Facial extractions can be great for clearing up clogged pores. However, some people have experienced dark, brown spots after the treatment. If you’ve experienced these as well, you’re probably wondering what's the cause and how to get rid of it.
Experienced doctors from the DxD community shared their professional insights with a 22-year-old reader. She was concerned about the brown marks that were left behind after a facial session. Here's what they had to say.
These marks are most probably due to inflammation
PIH tends to be more common among Asians
Dr Shane notes that post-inflammatory hyperpigmentation is a condition that's more prominent in Asian skin. 
Your body actually digests the extra pigment
Dermatologist, Dr Ker Khor Jia, explains the reason behind these brown marks.
"Due to trauma and inflammation after your extraction, the body's immune response deposited extra colour in the form of brown pigment as part of the healing process. This will eventually fade with time as the immune system digests the extra pigment in the next few months." 
Isn’t your body just amazing?
Don't squeeze the congested pores, you're only making things worse
Dr Ker warns readers that when you squeeze the blocked pores on the face to extrude the oil in the pores, you are encouraging inflammation to occur. As a result, more brown marks will develop.
In a rush? Lasers can help reduce PIH
Dr Shane personally prefers to use the picosecond laser.
Generally, PIH responds rather variably to lasers, depending on the type you're using. With that being said, picosecond lasers have been shown to produce more effective results.
Mild chemical peels might work too
Chemical peels are slightly stronger than your acidic toners. They are able to help speed up the breakdown and exfoliation of the skin and hence marks left behind by inflammation.
For patients with sensitive skin, Dr Ker recommends mandelic acid or pyruvic acid peels. According to her, they are specially formulated to gently exfoliate the skin. She finds them to be gentle yet effective when compared to traditional glycolic acid peels.
LED lights can work too
Certain LED light therapies, like the medical-grade Omnilux, can reinforce the regeneration process and nudge the skin to a speedy recovery.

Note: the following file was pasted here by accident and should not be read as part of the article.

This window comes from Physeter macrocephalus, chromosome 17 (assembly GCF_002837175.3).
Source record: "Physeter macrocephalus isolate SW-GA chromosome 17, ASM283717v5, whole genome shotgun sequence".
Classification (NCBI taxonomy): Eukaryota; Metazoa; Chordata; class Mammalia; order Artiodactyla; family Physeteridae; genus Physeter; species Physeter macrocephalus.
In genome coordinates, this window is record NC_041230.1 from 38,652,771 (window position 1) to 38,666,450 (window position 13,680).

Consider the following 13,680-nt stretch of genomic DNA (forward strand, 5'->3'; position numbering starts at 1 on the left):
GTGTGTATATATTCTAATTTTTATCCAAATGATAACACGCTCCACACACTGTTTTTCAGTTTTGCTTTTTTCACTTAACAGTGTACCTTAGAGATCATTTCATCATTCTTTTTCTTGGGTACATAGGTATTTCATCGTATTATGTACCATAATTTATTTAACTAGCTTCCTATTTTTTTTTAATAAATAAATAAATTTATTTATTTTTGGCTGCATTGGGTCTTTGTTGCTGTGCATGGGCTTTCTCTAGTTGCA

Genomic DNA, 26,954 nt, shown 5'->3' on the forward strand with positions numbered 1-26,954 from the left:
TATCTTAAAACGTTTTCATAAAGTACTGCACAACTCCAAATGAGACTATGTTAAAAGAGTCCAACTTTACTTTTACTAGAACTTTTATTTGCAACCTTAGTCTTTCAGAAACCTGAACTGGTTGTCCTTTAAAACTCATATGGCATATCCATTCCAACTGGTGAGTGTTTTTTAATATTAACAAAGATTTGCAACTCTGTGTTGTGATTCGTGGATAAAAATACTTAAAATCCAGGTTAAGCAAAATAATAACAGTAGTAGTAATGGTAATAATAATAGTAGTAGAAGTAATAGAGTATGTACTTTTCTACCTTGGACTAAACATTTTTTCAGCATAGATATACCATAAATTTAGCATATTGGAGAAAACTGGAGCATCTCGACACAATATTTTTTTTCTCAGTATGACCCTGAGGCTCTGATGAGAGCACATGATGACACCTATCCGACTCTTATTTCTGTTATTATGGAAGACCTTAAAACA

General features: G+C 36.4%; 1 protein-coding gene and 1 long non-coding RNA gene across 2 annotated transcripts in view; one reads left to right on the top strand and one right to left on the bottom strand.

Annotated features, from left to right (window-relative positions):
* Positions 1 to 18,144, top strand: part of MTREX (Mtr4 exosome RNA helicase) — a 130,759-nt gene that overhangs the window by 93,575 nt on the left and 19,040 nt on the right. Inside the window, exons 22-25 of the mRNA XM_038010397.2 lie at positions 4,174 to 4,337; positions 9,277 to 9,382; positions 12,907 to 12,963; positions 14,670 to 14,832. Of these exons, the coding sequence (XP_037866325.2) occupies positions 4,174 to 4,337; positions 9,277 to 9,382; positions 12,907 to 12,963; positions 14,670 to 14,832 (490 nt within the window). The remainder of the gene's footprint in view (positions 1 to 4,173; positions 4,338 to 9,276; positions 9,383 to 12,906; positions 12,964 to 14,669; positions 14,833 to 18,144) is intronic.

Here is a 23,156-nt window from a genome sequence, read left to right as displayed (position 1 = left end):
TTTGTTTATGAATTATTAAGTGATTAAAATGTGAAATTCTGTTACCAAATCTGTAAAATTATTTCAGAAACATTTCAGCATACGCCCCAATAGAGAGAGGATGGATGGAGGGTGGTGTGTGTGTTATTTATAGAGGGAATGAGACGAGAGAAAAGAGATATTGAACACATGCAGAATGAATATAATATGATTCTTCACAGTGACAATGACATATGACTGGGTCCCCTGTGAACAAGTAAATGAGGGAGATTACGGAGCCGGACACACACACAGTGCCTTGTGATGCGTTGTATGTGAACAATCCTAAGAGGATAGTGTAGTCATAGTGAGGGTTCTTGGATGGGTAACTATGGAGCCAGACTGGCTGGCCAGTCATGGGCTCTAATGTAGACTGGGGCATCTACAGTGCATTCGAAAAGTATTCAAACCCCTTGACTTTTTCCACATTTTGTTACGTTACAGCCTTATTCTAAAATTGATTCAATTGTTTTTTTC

However, be careful of cheaper light masks that can be bought off the web as they tend to have less energy and hence far less significant effects on the face.
Ever heard of Broadband Lights?
No, we aren't talking about the little green buttons that flicker on your Internet modem at home. Broadband Light (BBL) is an innovative technology that helps treat skin conditions associated with environmental damage or ageing.
This treatment can help, especially if lesions on the face are red as it can help eliminate the redness and reduce brown marks on the face.
Oral supplements may also help with PIH reduction
Dr Edmond Phua noted that oral supplements like sublingual glutathione can encourage melanin synthesis and gradually lighten PIH marks. This can also even out your skin tone and improve your overall complexion.
Topical creams can protect the skin from further damage
Dr Ker mentioned that topical medical-grade retinoids like tretinoin cream may be prescribed by doctors in order to gently exfoliate the skin and unblock pores, as well as prevent oil accumulation and future pore blockage. 
Concurrently, this can also lighten the marks. However, you'll have to use it consistently if you want to see any improvement.
Don't forget to use sunblock
By applying sunblock (SPF 50) daily, you can prevent the marks from darkening any further. Remember, use a non-comedogenic sunblock, which won't block pores after application!